M’CHIGEENG—Twenty years ago a dream called Kenjgewin Teg Educational Institute (KTEI) was born with the founding of a First Nation-controlled educational facility and over the past two decades, that nascent dream was nurtured from the unlikely soil of a lone used portable to become the outstanding facility that serves today as a model for First Nation educational programs.
The redoubtable Chris Pheasant served as master of ceremonies for the festivities held in a large tent near the ball field beside the M’Chigeeng powwow grounds, keeping the venue moving smoothly while adding his own inimitable mix of pathos and humour to leaven the proceedings.
“Staataahaa,” he said, looking out over the crowd. Mr. Pheasant noted “the way I was brought up, song is also a prayer” as he introduced the singers at the drum. “This dewe’igan (community drum) was gifted to Kenjgewin Teg,” he said. “It has made its home here in Kenjgewin Teg.” Mr. Pheasant noted that an empty chair had been left at the drum. “There is a seat open, but I am more of hummer than a singer.”
KTEI Executive Director Stephanie Roy delivered the official opening remarks, greeting the assembly. “What an accomplishment,” she said. “Twenty years for Kenjgewin Teg, niishtana siinbboon.”
[pullquote]“I can tell you I’ve had the honour to be part of this accomplishment for the past 10 years,” said Ms. Roy. “What a whirlwind it’s been and boy, time sure does fly when you’re having fun.”[/pullquote]
Ms. Roy thanked the elders, staff and community members who started the day’s events off with a pipe ceremony shortly after sunrise and the singers who provided the welcome song to start off the later ceremonies.
“Joining us today are most of our original founders, our MC who is an amazing man and believer in First Nation education, our board members from eight First Nation communities, our leadership, elders, students and our committed and dedicated staff and our community members.”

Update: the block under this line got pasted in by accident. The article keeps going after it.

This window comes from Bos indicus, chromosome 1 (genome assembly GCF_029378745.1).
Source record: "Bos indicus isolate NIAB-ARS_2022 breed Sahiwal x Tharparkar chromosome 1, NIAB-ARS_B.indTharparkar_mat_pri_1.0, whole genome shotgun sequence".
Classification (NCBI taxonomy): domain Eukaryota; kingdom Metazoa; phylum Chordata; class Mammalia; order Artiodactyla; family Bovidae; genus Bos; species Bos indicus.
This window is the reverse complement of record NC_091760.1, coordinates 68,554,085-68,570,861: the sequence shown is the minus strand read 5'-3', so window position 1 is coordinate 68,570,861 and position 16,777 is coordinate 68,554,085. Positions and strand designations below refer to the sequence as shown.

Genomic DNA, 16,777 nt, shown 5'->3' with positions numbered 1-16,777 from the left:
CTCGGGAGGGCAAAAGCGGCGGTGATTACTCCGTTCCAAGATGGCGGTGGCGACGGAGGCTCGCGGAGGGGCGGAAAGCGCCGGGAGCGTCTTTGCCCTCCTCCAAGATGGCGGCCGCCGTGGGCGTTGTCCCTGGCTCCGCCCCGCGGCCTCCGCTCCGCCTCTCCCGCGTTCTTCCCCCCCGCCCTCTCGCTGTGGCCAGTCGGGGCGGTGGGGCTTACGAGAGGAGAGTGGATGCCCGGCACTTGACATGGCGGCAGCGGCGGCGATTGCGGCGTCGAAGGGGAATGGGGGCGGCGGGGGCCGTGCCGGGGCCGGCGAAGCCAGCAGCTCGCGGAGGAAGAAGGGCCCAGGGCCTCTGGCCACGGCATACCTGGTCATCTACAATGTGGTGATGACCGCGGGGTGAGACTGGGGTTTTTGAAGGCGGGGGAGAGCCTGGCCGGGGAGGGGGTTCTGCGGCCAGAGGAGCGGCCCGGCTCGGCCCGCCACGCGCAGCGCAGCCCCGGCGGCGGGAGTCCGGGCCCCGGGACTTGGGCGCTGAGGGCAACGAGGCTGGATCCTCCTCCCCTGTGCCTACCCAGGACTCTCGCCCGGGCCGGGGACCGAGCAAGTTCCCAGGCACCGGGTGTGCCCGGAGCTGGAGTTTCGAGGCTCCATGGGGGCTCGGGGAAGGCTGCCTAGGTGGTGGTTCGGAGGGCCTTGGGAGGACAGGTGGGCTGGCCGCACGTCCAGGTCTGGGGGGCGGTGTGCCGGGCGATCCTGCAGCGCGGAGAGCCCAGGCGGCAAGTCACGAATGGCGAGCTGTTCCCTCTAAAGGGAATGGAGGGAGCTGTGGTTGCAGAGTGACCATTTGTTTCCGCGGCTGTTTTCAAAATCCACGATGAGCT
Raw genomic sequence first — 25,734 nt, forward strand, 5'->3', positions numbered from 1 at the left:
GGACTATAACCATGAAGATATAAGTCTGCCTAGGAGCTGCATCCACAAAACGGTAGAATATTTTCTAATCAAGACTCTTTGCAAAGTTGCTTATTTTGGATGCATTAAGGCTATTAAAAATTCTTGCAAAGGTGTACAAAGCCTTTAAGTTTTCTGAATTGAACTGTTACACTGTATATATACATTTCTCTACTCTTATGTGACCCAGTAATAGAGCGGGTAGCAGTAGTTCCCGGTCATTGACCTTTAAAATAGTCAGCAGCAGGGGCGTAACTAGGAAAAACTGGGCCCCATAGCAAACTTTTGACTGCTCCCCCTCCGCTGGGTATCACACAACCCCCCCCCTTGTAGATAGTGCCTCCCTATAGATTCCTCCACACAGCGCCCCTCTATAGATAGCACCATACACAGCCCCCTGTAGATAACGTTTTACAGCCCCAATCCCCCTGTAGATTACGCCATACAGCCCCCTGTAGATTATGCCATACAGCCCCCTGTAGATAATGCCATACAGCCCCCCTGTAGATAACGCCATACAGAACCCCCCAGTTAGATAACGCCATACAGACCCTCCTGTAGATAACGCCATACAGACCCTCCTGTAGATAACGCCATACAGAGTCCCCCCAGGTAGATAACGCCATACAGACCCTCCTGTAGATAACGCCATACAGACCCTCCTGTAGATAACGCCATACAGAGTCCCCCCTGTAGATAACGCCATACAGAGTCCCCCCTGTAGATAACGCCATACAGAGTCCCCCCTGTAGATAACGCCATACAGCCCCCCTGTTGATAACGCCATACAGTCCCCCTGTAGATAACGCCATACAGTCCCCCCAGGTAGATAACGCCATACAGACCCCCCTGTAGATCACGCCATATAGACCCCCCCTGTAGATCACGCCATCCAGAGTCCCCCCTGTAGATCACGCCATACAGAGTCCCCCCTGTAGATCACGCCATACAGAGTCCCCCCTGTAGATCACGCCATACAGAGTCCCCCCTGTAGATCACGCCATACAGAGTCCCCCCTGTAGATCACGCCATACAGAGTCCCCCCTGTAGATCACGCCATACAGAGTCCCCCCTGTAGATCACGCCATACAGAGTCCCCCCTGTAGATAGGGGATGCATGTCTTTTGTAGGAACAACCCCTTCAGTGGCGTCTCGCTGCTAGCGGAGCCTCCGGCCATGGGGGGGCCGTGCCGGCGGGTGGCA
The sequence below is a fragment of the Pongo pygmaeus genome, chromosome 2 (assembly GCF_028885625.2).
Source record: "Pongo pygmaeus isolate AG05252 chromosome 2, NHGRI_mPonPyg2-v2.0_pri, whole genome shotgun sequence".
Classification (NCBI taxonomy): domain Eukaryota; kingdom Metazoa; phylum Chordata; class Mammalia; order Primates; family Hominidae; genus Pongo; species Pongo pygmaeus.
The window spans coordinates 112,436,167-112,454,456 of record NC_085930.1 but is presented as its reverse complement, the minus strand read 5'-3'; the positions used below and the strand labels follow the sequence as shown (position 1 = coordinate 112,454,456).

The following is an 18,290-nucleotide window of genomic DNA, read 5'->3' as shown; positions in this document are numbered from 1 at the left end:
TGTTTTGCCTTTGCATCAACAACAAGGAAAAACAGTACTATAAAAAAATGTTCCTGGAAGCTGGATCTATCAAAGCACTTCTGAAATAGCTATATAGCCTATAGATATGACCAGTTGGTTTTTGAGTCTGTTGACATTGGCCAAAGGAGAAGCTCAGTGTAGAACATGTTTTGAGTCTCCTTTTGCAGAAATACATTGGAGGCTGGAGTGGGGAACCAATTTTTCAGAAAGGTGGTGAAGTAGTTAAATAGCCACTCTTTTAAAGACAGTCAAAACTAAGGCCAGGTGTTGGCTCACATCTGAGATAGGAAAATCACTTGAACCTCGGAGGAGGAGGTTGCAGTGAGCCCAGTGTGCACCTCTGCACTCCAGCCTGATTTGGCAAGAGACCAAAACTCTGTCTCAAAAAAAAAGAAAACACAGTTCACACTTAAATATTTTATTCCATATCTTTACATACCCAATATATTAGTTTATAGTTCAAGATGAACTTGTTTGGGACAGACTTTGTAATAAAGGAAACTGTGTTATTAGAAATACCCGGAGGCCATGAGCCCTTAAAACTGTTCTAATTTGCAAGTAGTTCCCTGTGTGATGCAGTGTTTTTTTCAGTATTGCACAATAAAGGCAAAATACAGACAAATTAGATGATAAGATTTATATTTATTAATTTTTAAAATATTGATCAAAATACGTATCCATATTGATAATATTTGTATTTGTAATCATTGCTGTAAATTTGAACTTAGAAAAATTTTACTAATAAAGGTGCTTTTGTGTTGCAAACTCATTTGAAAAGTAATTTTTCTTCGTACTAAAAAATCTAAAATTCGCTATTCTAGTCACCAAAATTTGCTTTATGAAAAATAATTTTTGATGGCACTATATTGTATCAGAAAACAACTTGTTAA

Ms. Roy made special note of two staff members in particular, receptionist Veronica Roy and Director of Operations Brenda Francis, who have been with KTEI since its inception. “They are, and continue to serve as, our corporate memory,” she said. “Veronica started from the start at the Wiky band office downstairs, to be exact. Brenda started at Wiky as well, and then moved to the portables in Sheguiandah, eventually moving to M’Chigeeng and the portables that were behind Lakeview School.”
The trip down memory lane, as Ms. Roy termed the beginning of her opening remarks, noted KTEI’s beginnings of providing coordination of educational services for teacher training, professional development, special education, First Nation curriculum resources, counselling and professional development. “The director at the time was Robert Beaudin and he was instrumental in having the foresight to continually expand services that would support student achievement.”
[pullquote]By 1994 there were seven staff at KTEI, but by growing services and programs with each successive year, KTEI has today expanded to 40 staff/instructors. “That is over a 500 percent increase,” said Ms. Roy.[/pullquote]
The original N’da Kenjgewin Teg pilot project morphed into N’dakenjgewinmig, which then merged with Waubetek in 1994 to form what is today KTEI. “It was then that we expanded to offer adult education training and post-secondary opportunities,” she said.
Ms. Roy recalled the “mouse maze” that was the collection of portables which formed that expanded first school building. “They were hot in the summer and in the winter Ontario Hydro loved us,” she laughed.
Union of Ontario Indians Deputy Chief Glen Hare recalled his impressions of those portables. “I remember asking, ‘doesn’t anyone else want this junk?’” he said.
But despite the trials and tribulations, the administration, students and staff persevered through the 15 years that the organization existed in those portables, often requiring staff to near herculean efforts—coping with leaking roofs, snowdrifts literally in the hallways when doors would not close during blizzards while being co-tenents with a wide assortment of wildlife and insects, buzzing chirping and barking beneath, between and above the portable’s walls.
When it came to painting the walls or making maintenance repairs, the duty often fell to staff.
[pullquote]“Our place would not be where it is and this couldn’t happen without our elders and indigenous knowledge faculty,” said Ms. Roy, who she said “have assisted us in teaching our staff and students ever-so-patiently—often reminding us to ‘slow down and be present, a lesson we often forget.”[/pullquote]
Ms. Roy recalled “Gloria McGregor Oshkabasehns, Ron McGregor, Gord Waindubence, Leona Nawegahbow, Alma Jean Migwans, Joseph Laford, Alan Corbiere, Bill Antoine, Mayanne Endanawas, Doreen Trudeau and Josh Eshkawkogan. There were times when our building would have fallen to pieces along with our staff if it weren’t for our elders who are the backbone of this organization.”